I look at it this way if the mini implants don't last, at least I got some time with them until I go for the painful version.
I don't if you know that with implants you don't loose bone shrinkage like with regular dentures. With implants you won't get that drawn in look around your mouth. With regular dentures you start to loose bone mass and like my Mom will eventually have to have the ridge on your bottom jaw built up to hold a regular denture. I have talked to a person who has implant dentures and they love them.
Make sure you shop around because regular dentures and same for the implant version there is big price difference As I found that could thousands of dollars.
Sorry for my long version on this, but I have put a lot of research into this and hope I helped.
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PS - you are not to snigger at this! - dental services in the UK are a mess. Bog standard treatment through the NHS is hard to access and still pretty expensive for people on a tight budget - you end up with adequate but not brilliant treatment, and if there's anything unusual about your needs you're in trouble. Private dentistry can be eye-wateringly expensive; it can also be not much better than the NHS (as far as I know, all NHS dentists have a private practice too, don't think they could run a surgery on what they get paid for their public service provision); but when it's good it's very good. It's the system, usually, not the practitioner that's the problem - limited choice of products and lab. services, that sort of thing.

I think Elaine is either unlucky, or perhaps may be too fond of an old retainer (no pun intended). It also depends rather a lot on where she lives - some regions are better served than others.
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For that kind of money they should fit comfortably. Have you tried a cushion or paste like Dentu-Grip? If they are making your tongue numb they are not fitted properly. I would be hollering for a new impression and a new set.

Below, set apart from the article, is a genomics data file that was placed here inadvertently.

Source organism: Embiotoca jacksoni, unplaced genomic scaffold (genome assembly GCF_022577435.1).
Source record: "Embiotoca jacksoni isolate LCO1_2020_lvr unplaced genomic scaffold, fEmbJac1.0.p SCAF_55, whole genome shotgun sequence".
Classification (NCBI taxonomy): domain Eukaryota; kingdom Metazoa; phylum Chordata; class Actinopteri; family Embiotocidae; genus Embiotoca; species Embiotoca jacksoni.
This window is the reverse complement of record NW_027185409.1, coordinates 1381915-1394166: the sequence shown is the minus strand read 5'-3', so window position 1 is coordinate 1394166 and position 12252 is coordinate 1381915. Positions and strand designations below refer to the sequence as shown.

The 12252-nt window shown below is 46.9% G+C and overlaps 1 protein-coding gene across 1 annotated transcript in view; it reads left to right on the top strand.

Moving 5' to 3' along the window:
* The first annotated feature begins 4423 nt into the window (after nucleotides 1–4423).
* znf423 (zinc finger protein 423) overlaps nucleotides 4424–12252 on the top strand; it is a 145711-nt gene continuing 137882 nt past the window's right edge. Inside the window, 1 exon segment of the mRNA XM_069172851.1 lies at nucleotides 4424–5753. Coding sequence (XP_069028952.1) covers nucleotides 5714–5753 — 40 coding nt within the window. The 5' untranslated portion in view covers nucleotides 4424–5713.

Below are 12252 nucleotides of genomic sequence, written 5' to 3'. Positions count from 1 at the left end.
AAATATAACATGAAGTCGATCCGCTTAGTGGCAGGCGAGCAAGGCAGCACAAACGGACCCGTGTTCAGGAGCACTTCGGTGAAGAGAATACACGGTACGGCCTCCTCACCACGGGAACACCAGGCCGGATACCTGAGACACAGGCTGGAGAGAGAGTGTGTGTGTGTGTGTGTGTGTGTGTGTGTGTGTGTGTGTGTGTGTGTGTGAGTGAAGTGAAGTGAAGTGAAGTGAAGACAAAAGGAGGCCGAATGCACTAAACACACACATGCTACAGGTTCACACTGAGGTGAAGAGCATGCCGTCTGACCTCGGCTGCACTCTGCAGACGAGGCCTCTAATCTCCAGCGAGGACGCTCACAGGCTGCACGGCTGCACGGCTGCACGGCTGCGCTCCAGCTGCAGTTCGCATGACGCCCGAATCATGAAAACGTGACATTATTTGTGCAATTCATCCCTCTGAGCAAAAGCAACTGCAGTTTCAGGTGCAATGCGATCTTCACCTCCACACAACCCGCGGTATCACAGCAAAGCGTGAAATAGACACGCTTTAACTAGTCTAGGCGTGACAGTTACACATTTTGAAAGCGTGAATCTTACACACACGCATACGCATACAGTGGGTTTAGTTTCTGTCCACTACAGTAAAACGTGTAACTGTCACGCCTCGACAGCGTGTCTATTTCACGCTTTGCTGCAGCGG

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After having spent seven months getting implants (misplaced), removed and crowns, plus partials, dentists are making a killing with us seniors! I should have married a dentist if I had known it was going to be so expensive. Having said that, 30 visits regarding dentures is absurd! Change dentist and find one who can fit you with dentures you can wear. Implants are titanium screws placed into the bone, then an abutement to hold the crown. A lot of seniors do not have the bone necessary to hold the screw, so make sure you don't allow a dentist to talk you in to anything. It sounds like you do not have sufficient bone. If you have a dental university nearby, go there. That's where I am taking my 87 yr. old husband and myself. They do a thorough job, plus it is less expensive. Depending on the dentist, a set of dentures should cost between $300 - $700 US dollars. You need your dentures so you can eat properly, so get a second opinion which is usually free.
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Elaine, are you especially attached to your dentist? It's possible that you may have the sort of mouth that needs specialist attention from a prosthodontist - a dentist who has had additional training specifically in fitting dentures, implants and so on. I have found a UK website called smilespecialist which has a full description of this type of service. You can also get more information from the Eastman Clinic's website - google it and it will take you there, the clinic is part of UCLH.

I know that £3,000 is a lot of money, but if that's your third set then it sounds as if someone has been advising you to make false economies, possibly. A good denture is extremely expensive, but worth every penny - my mother's partial plate, only, cost her at least as much but that was six or seven years ago and it's still going strong. Best investment she ever made.

Depending on where you are in the country, the other thing you could do is explain to your GP what impact this is having on you - making you depressed, perhaps also preventing you from eating a good diet - and ask him to refer you either to a 'maxfax' clinic or to the Eastman, if you live within reasonable travelling distance of London.

If you're an NHS dental patient, your dentist can also refer you - it would be worth asking him to. If you're seeing him privately, it slightly complicates matters, is the problem.

I'm sure you already realise that with any new denture you do have to persevere, to some extent - use Bonjela to smooth over any sore bits, and so on. But it shouldn't be making your tongue go numb: clearly something's amiss. Don't give up! Good luck.